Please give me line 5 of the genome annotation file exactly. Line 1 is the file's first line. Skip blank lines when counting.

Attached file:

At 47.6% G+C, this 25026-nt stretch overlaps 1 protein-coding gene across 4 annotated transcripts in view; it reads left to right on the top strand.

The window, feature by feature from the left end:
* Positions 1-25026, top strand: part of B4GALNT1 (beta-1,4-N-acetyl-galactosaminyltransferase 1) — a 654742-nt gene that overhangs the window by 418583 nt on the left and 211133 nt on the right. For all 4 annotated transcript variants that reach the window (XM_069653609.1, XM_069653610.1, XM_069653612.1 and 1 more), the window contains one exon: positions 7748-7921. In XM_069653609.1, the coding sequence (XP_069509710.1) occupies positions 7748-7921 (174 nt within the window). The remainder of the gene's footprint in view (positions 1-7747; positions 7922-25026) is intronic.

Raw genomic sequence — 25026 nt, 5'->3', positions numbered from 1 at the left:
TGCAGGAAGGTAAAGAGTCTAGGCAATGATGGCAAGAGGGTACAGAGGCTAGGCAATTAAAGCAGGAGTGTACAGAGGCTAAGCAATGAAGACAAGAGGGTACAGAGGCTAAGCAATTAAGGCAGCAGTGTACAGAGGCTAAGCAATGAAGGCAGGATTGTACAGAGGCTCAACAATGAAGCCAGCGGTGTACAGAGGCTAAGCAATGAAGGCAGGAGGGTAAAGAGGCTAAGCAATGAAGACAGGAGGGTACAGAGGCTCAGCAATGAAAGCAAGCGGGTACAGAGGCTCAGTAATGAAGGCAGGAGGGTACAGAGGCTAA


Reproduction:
TGCAGGAAGGTAAAGAGTCTAGGCAATGATGGCAAGAGGGTACAGAGGCTAGGCAATTAAAGCAGGAGTGTACAGAGGCTAAGCAATGAAGACAAGAGGGTACAGAGGCTAAGCAATTAAGGCAGCAGTGTACAGAGGCTAAGCAATGAAGGCAGGATTGTACAGAGGCTCAACAATGAAGCCAGCGGTGTACAGAGGCTAAGCAATGAAGGCAGGAGGGTAAAGAGGCTAAGCAATGAAGACAGGAGGGTACAGAGGCTCAGCAATGAAAGCAAGCGGGTACAGAGGCTCAGTAATGAAGGCAGGAGGGTACAGAGGCTAA